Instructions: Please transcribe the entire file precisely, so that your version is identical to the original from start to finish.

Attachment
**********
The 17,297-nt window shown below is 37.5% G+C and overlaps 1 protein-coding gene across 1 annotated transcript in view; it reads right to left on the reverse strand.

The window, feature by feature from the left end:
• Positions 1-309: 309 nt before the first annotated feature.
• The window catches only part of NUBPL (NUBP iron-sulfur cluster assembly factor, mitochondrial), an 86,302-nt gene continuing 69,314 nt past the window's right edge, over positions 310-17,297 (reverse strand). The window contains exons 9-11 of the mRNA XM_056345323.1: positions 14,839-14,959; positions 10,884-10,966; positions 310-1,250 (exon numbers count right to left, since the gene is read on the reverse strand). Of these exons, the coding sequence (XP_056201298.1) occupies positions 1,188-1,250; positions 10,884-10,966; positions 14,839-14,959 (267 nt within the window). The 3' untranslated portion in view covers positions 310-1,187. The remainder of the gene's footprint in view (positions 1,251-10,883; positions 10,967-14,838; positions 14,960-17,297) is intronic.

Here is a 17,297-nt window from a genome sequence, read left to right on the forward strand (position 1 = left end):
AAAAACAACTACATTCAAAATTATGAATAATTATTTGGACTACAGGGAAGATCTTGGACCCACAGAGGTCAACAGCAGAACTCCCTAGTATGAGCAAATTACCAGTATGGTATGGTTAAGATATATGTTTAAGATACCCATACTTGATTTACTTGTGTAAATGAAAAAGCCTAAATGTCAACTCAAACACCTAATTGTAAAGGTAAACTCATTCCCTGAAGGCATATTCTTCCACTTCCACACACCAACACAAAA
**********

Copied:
The 17,297-nt window shown below is 37.5% G+C and overlaps 1 protein-coding gene across 1 annotated transcript in view; it reads right to left on the reverse strand.

The window, feature by feature from the left end:
• Positions 1-309: 309 nt before the first annotated feature.
• The window catches only part of NUBPL (NUBP iron-sulfur cluster assembly factor, mitochondrial), an 86,302-nt gene continuing 69,314 nt past the window's right edge, over positions 310-17,297 (reverse strand). The window contains exons 9-11 of the mRNA XM_056345323.1: positions 14,839-14,959; positions 10,884-10,966; positions 310-1,250 (exon numbers count right to left, since the gene is read on the reverse strand). Of these exons, the coding sequence (XP_056201298.1) occupies positions 1,188-1,250; positions 10,884-10,966; positions 14,839-14,959 (267 nt within the window). The 3' untranslated portion in view covers positions 310-1,187. The remainder of the gene's footprint in view (positions 1,251-10,883; positions 10,967-14,838; positions 14,960-17,297) is intronic.

Here is a 17,297-nt window from a genome sequence, read left to right on the forward strand (position 1 = left end):
AAAAACAACTACATTCAAAATTATGAATAATTATTTGGACTACAGGGAAGATCTTGGACCCACAGAGGTCAACAGCAGAACTCCCTAGTATGAGCAAATTACCAGTATGGTATGGTTAAGATATATGTTTAAGATACCCATACTTGATTTACTTGTGTAAATGAAAAAGCCTAAATGTCAACTCAAACACCTAATTGTAAAGGTAAACTCATTCCCTGAAGGCATATTCTTCCACTTCCACACACCAACACAAAA